Let me establish that the computation of \rho is not in question here, and q_{N} - q_{1} and is not relevant to discussion at all.

The current sampler is *not* trying to estimate or otherwise compute q_{N} - q_{1} for exact trajectories or numerical trajectories. The difference in positions appeared in the original No-U-Turn sampler as a heuristic based on the special geometry of the real numbers. The difference between the end points of exact trajectories doesn’t generalize beyond the real numbers. Moreover the difference between the end points of a numerical trajectory isn’t well-defined because of its dependence on a particular discretization.

The integrated momenta,

\rho = \int_{0}^{T} \mathrm{d} t \, p(z(t)),

however, is a proper geometric object. Take care as this is not a regular integral, both because of the implicit z(t) dependence but also because p and \rho are not real numbers but rather more general geometric objects. On Euclidean manifolds, where the No-U-Turn heuristic is well-defined, and exact trajectories these two definitions give the same termination criteria. The integrated momenta, however, generalizes to any manifold and hence is better suited for Hamiltonian Monte Carlo. In other words *the original No-U-Turn criterion always approximated the new one*, not the other way around.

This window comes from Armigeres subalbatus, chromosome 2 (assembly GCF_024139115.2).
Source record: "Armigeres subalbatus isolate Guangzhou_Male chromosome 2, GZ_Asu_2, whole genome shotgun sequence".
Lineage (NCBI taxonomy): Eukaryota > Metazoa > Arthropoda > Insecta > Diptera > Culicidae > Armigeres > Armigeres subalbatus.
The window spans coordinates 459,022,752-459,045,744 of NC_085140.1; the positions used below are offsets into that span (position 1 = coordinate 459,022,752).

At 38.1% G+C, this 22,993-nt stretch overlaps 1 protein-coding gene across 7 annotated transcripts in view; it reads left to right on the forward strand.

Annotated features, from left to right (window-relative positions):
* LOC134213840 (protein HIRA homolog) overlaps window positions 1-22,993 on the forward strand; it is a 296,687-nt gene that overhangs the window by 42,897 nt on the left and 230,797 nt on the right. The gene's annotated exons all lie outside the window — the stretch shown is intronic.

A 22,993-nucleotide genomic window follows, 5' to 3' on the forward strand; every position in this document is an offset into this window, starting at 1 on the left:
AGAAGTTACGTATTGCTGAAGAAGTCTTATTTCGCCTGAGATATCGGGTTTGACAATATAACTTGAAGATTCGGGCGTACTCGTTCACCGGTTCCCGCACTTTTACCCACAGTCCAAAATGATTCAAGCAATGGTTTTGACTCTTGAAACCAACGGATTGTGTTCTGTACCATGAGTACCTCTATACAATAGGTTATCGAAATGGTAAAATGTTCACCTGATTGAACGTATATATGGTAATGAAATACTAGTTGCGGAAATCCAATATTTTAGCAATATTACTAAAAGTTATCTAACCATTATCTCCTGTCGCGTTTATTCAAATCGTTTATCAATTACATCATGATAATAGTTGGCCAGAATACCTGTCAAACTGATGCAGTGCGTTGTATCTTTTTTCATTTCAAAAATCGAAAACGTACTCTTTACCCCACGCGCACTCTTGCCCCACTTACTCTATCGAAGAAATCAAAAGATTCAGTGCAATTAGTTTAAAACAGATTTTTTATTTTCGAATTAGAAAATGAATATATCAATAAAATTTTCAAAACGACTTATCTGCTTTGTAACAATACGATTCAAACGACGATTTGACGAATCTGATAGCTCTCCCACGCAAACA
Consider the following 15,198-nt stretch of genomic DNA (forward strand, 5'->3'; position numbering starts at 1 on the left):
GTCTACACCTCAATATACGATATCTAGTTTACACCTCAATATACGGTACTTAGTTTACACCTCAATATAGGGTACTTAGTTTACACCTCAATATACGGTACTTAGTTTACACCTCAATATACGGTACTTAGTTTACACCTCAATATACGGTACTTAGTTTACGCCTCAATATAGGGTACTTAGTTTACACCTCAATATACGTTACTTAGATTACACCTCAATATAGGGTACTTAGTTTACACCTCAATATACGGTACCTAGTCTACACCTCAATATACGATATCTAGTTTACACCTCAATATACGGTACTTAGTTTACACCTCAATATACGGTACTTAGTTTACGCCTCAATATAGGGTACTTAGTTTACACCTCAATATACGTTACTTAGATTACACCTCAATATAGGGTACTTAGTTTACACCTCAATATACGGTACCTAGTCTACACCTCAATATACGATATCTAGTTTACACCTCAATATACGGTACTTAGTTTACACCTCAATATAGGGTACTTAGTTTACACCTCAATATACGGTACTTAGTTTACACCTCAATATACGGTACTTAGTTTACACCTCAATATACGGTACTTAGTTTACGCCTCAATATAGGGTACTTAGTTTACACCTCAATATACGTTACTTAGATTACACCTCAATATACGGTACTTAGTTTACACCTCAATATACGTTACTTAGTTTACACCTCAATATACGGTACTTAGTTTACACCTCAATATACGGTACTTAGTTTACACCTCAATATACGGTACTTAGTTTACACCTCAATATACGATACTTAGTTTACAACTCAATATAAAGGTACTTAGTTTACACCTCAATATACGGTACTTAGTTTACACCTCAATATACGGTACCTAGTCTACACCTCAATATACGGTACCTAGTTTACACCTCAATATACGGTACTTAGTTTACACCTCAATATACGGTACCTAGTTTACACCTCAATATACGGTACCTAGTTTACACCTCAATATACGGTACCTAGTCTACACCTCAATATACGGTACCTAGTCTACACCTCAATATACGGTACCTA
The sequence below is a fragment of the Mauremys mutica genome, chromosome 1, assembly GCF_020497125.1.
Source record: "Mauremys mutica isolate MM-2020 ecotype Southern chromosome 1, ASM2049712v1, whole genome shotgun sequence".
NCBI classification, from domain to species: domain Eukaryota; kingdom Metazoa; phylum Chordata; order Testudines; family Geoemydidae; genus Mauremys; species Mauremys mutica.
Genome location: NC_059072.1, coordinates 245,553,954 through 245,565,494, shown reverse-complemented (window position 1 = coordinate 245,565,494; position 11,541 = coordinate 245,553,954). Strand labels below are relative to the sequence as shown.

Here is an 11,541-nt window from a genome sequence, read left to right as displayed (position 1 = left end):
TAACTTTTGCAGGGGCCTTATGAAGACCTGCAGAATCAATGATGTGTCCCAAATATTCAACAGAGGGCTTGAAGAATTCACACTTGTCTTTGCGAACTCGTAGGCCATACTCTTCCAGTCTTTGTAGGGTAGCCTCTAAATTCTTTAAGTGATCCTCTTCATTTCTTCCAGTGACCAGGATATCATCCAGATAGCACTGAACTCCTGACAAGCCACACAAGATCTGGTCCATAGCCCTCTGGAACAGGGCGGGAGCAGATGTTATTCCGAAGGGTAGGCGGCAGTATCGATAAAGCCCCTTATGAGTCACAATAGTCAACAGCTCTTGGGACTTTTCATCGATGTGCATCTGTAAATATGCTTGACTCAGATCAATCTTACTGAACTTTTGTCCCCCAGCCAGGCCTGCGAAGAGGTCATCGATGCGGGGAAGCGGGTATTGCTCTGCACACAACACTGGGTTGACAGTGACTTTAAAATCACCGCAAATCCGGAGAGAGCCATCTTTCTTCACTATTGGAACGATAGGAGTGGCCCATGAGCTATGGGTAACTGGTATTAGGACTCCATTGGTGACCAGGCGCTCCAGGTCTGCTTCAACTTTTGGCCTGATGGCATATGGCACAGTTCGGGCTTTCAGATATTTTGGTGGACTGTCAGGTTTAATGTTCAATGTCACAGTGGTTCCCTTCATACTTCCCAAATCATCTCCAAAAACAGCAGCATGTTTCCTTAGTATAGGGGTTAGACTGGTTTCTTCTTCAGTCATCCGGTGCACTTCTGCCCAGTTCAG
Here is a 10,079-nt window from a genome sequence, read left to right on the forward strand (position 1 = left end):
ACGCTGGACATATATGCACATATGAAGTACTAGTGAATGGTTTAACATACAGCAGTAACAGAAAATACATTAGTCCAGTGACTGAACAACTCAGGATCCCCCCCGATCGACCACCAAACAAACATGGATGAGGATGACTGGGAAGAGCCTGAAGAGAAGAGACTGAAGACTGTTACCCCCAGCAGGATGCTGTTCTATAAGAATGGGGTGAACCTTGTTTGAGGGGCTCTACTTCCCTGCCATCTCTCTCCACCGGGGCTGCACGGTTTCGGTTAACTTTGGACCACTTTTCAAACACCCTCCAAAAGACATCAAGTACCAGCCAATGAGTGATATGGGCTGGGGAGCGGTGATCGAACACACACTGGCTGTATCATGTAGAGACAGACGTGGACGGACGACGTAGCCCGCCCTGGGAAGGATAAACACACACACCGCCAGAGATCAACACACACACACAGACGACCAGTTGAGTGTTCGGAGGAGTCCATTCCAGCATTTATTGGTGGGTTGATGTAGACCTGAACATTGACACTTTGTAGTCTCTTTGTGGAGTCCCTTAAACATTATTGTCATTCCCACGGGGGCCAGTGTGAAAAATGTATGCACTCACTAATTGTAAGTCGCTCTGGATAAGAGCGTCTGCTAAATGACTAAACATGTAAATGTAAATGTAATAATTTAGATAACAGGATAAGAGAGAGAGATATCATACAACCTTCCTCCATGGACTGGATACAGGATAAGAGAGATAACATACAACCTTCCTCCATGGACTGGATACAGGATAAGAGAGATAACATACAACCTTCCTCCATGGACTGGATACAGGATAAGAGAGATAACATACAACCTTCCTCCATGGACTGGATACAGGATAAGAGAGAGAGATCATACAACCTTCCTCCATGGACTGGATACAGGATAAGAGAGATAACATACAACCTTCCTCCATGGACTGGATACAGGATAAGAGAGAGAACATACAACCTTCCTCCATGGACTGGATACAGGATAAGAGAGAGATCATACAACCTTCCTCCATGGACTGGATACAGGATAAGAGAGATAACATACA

For any function over phase space the natural estimator of its temporal expectation is the empirical average of evaluations over each discrete state,

\int_{0}^{T} \mathrm{d} t \, f(z(t)) = \frac{1}{N} \sum_{n = 1}^{N} f(z_{n}).

These estimators are unbiased as N \rightarrow \infty and enjoy nice convergence properties for finite N due to the nature of symplectic integrators.

To approximate the integrated momenta we just utilize the usual estimators for temporal expectations giving the current algorithm. For the very technically minded when computing \rho in practice we compute its components in a coordinate system, which are given by D functions defined as the compositions of the canonical momenta operator p: T^{*}Q \rightarrow T_{q}^{*} Q with local cotangent space coordinate functions, p_{i} : T_{q}^{*} Q \rightarrow \mathbb{R}^{i}.

The difference between the estimator for \rho and the value of q_{N} - q_{0} for a numerical trajectory is irrelevant because *we are not trying to estimate the distance between the end points anymore*. The difference between q_{N} - q_{0} for exact and numerical trajectories also doesn’t matter, nor does the difference between \rho or estimates of \rho and those two Euclidean distances. The distances are an artifact of a the original heuristic from which we have long since moved passed.

The current dynamic termination criterion is based on the geometric calculation p^{\sharp} \cdot \rho, and we approximate that second term using a numerical trajectory generated by a symplectic integrator per standard practice.